Midges can be a problem so be prepared.Some people are allergic. Good repellent & first aid kit.
On the way back.
Stayed at Bramwell Station which was fantastic for a complete unwind & total cleanup. Fantastic food & great camping. From here, leaving the van at camp we went into & travelled the Southern half of the O.T.T. & made it back via the Ranger Station & P.D.R. to Our camp at Bramwell Station by night fall. The creeks were low. Always ask about the condition of the crossings & check if there is a better one.

I'm sure you'll know about the emergency things needed from your books.
Including Tic treatment for your dog if you are taking it (remember CROCS)!!!
I would not take our dog up there.
Take care, safe travels. Ma.
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Follow Up By: LAZYLUX16 - Sunday, Apr 17, 2016 at 20:32

Sunday, Apr 17, 2016 at 20:32
Tony F8 it kills ya when you see rubbish.I camped on Murray River and previous campers left nappies 2 cartons of beer bottles in camp fire.Only 100metres to Ferry which has bins or 300m to picnic ground.I lived in Nepal Himalayas .Pink toilet paper, chocolate wrappers and beer bottles along trekking routes.Travel companies would advertise trips to get volunteers to go cleanup the rubbish. Maybe some smart travel agency needs to do that here ..But I not understand if people love being out in nature why in hell can't they just put rubbish back in car .Humans hey???
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Follow Up By: Members Pa & Ma. - Sunday, Apr 17, 2016 at 21:26

Sunday, Apr 17, 2016 at 21:26
Some Humans. Not all! just filthy, disrespectful ones.
We live at the end of a scenic drive,it has shops & rubbish bins at the top of the hill.
It takes about 15- 20mins to drive down the winding road.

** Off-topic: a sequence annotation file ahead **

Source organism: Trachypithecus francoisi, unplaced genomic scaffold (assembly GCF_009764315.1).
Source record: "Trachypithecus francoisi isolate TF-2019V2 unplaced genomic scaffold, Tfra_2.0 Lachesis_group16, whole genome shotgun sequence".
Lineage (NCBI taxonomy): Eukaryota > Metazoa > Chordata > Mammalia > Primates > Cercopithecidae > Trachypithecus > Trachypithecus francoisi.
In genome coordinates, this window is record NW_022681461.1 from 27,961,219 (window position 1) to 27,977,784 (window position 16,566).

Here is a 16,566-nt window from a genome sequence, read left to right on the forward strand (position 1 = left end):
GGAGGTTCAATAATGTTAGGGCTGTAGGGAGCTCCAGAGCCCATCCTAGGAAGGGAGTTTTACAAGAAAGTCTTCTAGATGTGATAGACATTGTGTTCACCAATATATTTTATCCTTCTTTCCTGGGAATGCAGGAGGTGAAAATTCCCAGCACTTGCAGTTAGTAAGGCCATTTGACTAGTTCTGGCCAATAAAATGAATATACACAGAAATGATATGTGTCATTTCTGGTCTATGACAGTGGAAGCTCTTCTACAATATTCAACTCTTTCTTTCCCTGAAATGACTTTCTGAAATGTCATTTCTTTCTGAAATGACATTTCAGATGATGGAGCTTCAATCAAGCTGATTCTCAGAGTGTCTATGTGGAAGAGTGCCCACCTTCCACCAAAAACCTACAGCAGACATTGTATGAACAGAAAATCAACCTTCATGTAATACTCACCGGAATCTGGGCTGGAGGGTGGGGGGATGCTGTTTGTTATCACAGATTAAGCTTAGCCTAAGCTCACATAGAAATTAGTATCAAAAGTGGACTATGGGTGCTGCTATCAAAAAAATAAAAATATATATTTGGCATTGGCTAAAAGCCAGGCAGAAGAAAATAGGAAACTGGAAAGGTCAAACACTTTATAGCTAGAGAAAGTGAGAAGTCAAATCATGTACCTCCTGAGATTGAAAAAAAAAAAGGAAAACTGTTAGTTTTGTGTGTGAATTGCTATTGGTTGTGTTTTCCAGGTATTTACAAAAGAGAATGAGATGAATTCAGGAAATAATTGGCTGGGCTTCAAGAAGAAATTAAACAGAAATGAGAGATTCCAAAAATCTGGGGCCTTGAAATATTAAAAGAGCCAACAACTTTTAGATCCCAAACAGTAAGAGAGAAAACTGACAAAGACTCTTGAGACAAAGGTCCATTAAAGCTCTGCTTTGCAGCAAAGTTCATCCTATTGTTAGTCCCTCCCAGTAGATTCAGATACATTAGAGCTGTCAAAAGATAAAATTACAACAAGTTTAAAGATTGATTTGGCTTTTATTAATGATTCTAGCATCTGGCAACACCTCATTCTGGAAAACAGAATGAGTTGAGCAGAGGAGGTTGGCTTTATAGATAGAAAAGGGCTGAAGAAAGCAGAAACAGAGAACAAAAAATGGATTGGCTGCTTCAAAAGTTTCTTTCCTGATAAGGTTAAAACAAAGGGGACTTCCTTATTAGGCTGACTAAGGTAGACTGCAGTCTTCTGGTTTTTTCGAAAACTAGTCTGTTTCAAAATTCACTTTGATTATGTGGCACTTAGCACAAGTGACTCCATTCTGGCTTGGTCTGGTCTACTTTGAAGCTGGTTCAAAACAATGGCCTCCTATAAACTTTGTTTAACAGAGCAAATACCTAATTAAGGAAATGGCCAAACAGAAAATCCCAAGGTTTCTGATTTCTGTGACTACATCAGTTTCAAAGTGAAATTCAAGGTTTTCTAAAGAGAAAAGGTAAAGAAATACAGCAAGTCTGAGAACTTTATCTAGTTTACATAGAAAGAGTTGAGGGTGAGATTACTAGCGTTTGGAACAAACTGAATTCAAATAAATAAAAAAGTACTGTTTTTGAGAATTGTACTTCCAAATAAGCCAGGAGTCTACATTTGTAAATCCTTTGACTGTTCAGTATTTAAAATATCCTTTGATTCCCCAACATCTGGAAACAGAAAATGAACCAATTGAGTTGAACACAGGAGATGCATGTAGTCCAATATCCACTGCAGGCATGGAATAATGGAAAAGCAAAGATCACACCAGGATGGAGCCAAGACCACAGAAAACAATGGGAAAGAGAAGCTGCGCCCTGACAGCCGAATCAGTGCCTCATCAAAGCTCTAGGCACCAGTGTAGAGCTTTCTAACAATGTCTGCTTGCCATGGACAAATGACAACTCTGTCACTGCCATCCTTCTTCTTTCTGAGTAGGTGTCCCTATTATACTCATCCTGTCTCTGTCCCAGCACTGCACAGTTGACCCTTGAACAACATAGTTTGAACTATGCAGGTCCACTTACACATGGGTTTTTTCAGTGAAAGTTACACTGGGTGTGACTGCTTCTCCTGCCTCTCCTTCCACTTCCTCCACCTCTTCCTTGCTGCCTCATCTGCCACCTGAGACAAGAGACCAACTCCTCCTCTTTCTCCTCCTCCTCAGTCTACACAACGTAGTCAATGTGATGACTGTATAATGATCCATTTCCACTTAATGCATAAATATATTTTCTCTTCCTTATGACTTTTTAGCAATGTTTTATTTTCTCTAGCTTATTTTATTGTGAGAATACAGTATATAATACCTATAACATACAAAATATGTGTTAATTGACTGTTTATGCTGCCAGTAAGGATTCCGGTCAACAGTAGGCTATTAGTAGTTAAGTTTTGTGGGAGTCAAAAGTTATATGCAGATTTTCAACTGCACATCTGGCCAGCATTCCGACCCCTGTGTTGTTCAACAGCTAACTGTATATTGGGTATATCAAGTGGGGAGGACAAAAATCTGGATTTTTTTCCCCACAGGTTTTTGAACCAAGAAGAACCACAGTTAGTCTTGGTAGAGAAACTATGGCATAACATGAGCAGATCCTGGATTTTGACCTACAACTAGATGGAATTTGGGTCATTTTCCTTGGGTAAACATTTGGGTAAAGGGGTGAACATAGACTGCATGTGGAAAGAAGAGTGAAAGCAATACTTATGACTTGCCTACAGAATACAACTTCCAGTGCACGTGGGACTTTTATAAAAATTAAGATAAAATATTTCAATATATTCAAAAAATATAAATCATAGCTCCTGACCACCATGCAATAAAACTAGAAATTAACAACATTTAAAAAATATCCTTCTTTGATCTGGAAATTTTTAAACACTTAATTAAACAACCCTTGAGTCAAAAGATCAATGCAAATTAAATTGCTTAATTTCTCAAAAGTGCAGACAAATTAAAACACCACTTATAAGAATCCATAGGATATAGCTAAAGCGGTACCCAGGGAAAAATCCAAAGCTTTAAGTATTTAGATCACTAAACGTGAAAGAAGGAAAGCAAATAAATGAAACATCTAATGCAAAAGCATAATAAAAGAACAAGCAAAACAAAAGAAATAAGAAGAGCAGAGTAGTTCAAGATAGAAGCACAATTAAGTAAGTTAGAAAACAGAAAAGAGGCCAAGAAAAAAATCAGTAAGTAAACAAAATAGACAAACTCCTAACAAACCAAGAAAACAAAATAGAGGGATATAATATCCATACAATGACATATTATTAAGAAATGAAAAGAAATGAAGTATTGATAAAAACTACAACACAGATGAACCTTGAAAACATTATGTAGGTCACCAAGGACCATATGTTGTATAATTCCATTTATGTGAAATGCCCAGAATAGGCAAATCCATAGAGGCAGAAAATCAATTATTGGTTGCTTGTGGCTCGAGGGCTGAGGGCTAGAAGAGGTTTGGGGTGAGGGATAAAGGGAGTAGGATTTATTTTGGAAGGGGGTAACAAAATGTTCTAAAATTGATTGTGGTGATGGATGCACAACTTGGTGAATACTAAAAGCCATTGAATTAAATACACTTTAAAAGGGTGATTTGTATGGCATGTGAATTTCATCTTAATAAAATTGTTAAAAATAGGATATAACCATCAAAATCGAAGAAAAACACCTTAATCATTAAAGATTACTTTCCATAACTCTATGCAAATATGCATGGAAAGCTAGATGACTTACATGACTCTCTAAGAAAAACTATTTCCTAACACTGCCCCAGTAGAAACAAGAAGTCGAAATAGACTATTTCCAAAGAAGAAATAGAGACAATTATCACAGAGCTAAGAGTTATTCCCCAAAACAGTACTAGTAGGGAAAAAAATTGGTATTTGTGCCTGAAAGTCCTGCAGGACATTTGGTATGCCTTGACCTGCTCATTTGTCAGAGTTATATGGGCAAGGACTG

The louts are mostly responsible for the cans, bottles , cigarette & chip packets etc. but on the last long weekend some tourist decided that our 10 acre part bush block on the corner was the place to dump the full ,large disposable nappy.

Should be made to wear it around their necks like some of the poor pooches who know no better, you see walking around the streets.!

P.S In the above followup we went South to North on the Southern half of the O.T.T. then back down to Bramwell Station on the P.D.R. You beat me to Edit LazyLux.
Take care,safe travels, Ma.
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Follow Up By: johno59 - Monday, Apr 18, 2016 at 15:24

Monday, Apr 18, 2016 at 15:24
Thanks all. Great to research trips. Beats the hell out of Spending time watching crapy TV shows!
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Reply By: Member - BUSH CAMPER - Monday, Apr 18, 2016 at 19:53

Monday, Apr 18, 2016 at 19:53
We did the Cape last year, left our off road New age caravan at Bramwell station and travelled the OTL.
The road can vary from week to week depending on the amount of traffic. If you go up and back before the school holidays I think the road will be better, we went just after the school holidays, a got the tail end of travellers heading back. In some cases they were travelling far too fast, so be carefull. Reduce tyre pressure. You won't have trouble getting fuel, it's a bit more expensive. Take drinking water, but the rivers are generally very clear and good for swimming and washing. be croc wise and ask plenty of questions of other travellers. There is accommodation available but you should book in advance. We took a small tent for our camping and had no trouble. There is plenty of food available, but a little more expensive and less variety.
We saw plenty of caravans up around Bamaga and loyalty beach. most were not off road vans, they were driven at a suitable pace.
If we hadn't done the OTL, we would have taken our van all the way.
I have heard there are about 10,000 people a year that go to the Cape.
early July is usually a pretty good time , however this can change if the wet season drags on a bit.
hope you have a good time.
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Follow Up By: johno59 - Monday, Apr 18, 2016 at 20:23

Monday, Apr 18, 2016 at 20:23
Thanks BC . We are thinking of a small tent and unhitching the van at Bramwell Station thanks john
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Reply By: Kenell - Monday, Apr 18, 2016 at 20:27

Monday, Apr 18, 2016 at 20:27

If you are having doubts about where to leave your van, Mt Carbine is the popular choice of this forum. I have also spoken to a few who have done it and by all counts it is the go. It is bitumen to there and if you spend a night there the proprietor will store your van free and even store your perishables in a frige until you return. Do some searches on here and I think you will get a picture.
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Follow Up By: johno59 - Tuesday, Apr 19, 2016 at 14:00

Tuesday, Apr 19, 2016 at 14:00
Thanks kennel, A friend of mine was also telling me about it this morning. sounds good. Thanks john